The Court of Appeal has provided practical assistance on how to apply the guidance in the leading cases on contractual interpretation, in its judgment handed down on 10 June 2021 [2021] EWCA Civ 867.

The Court of Appeal considered the meaning of the words "or any other rate". At first instance the court concluded it meant any higher rate. The Court of Appeal concluded that it meant any other, higher or lower rate as the unambiguous words were drafted by a skilled professional and there was no obvious mistake. 

What did the Court of Appeal say?

In the leading judgment, Sir Geoffrey Vos, Master of the Rolls stated:

"In construing a pension scheme deed, one starts with the language used and identifies its possible meaning or meanings by reference to the admissible context, adopting a unitary process to ascertain what a reasonable person with all the background knowledge reasonably available to the parties at the time would have understood the parties to have meant. If, however, the parties have used unambiguous language, the court must apply it"

and that

"I accept that the factual matrix and the commercial consequences are not to be ignored in the necessary unitary exercise even in such a case. But even giving those factors full weight, it seems to me that the judge’s interpretation can only properly be reached if it were to be concluded that there had been a clear mistake on the face of the instrument, and that it was clear, either from the instrument itself or from admissible extraneous evidence, what correction ought to be made in order to cure the mistake (see Chartbrook at [22]-[24])."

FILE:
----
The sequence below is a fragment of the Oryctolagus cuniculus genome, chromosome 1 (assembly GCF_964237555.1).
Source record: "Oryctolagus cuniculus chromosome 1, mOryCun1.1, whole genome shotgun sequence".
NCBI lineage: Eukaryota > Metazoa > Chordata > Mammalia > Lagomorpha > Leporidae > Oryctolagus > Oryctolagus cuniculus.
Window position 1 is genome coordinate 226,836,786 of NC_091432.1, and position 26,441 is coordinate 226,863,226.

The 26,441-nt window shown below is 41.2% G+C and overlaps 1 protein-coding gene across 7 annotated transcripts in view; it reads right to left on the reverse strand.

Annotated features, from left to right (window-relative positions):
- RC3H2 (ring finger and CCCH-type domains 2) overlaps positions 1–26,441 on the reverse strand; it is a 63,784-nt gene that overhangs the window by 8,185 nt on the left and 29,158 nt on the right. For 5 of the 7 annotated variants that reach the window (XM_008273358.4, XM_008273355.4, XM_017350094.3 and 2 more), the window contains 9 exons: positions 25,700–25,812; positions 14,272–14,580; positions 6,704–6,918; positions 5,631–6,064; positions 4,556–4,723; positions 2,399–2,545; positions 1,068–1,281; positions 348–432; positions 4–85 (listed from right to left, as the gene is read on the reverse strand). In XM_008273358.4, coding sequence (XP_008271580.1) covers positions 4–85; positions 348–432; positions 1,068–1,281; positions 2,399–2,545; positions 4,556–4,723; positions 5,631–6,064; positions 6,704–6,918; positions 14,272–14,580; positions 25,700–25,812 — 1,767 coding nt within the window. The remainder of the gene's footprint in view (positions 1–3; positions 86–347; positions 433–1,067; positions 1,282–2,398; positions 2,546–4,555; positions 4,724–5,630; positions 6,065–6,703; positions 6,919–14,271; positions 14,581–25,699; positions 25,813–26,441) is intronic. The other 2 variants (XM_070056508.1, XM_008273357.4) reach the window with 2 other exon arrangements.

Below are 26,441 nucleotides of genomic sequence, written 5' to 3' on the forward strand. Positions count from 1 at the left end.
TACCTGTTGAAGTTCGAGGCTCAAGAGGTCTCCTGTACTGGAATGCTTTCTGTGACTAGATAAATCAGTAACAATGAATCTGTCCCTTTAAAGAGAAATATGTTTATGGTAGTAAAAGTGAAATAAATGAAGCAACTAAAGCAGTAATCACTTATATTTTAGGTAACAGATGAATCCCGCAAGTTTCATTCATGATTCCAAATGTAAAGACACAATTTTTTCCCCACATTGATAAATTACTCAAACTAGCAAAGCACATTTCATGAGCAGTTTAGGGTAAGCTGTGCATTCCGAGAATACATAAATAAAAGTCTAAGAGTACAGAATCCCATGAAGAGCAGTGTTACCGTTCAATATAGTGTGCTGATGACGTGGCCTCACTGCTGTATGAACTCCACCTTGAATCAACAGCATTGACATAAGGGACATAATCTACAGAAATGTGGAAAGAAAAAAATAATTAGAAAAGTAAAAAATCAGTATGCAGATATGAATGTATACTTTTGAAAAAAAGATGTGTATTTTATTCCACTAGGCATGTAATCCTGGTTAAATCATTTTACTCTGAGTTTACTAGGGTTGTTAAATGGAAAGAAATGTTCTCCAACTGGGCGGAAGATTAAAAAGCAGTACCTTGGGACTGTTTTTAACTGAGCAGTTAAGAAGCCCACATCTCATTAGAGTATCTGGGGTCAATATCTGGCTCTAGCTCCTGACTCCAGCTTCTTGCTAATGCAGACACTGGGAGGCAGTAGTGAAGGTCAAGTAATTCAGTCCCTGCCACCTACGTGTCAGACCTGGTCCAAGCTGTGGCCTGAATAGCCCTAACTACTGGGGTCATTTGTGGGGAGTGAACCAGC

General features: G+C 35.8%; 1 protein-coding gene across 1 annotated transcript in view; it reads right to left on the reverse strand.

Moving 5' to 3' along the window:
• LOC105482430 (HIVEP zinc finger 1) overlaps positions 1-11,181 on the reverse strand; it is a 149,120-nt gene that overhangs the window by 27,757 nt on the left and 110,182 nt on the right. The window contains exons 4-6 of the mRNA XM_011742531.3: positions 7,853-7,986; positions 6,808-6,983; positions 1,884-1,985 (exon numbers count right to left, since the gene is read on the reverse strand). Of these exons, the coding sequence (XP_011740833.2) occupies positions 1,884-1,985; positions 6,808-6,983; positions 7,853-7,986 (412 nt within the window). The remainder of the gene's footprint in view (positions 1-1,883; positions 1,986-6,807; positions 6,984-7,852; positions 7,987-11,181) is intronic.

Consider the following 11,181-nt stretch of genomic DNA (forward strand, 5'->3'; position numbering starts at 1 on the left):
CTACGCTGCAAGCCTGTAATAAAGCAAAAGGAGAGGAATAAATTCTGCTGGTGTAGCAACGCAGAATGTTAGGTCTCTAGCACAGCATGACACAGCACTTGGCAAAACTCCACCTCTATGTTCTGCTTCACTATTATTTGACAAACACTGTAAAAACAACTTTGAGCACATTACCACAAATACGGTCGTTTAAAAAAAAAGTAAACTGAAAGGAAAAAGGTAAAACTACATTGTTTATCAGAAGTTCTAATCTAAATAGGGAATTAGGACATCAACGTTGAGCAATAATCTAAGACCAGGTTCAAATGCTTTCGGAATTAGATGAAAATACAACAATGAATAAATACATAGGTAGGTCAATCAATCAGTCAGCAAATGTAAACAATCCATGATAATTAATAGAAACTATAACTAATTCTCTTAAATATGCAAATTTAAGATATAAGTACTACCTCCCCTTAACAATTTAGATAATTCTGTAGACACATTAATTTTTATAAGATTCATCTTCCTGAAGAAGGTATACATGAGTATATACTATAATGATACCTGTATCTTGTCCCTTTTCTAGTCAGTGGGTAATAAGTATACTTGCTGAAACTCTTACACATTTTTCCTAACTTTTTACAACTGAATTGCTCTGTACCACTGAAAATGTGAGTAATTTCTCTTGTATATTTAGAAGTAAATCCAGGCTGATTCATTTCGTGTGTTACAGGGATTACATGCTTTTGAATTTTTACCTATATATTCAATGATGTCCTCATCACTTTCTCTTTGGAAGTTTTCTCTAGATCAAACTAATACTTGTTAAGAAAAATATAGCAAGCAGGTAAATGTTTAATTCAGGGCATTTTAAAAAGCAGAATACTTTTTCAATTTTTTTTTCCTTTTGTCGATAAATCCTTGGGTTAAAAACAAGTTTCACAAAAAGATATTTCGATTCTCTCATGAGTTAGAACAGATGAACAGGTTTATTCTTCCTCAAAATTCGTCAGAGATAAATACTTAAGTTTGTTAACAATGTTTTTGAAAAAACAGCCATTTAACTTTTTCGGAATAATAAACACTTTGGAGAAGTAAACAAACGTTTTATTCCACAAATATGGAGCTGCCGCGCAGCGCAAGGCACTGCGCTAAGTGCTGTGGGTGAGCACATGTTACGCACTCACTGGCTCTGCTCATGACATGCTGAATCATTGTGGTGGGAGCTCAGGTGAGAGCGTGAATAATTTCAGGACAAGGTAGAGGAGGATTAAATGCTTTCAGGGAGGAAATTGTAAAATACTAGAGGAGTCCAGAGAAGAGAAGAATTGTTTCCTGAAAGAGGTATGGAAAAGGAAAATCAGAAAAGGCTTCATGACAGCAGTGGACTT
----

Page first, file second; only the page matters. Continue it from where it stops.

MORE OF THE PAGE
Nugee LJ added

"…the consistent teaching of the Supreme Court is that one does not get into the question of choosing which interpretation is more consistent with business common sense unless there are two rival interpretations available"

So if the wording is unambiguous (and in this case prepared by a skilled professional) it will be given its natural meaning unless it is obvious from the face of the document, or admissible evidence, that there has been a clear mistake and how that mistake should be corrected. Nugee LJ summed up the position succinctly when he said it is not permissible to use considerations such as the factual matrix and commercial common sense to create an ambiguity which is not in the language as that risks replacing the words actually chosen by the parties.

Key takeaways

The judgment gives certainty to contracting parties. Absent a clear mistake, unambiguous wording should be given its natural meaning. So an analysis of the factual matrix and commercial consequences cannot be used to create an ambiguity that is not in the language to produce a strained construction.

The full judgment is available here. Please contact Susan Garrett or Alexandra Seabridge for further information.

Key Contacts

Alexandra Seabridge

Alexandra Seabridge

Legal Director, Commercial Disputes
Manchester, UK

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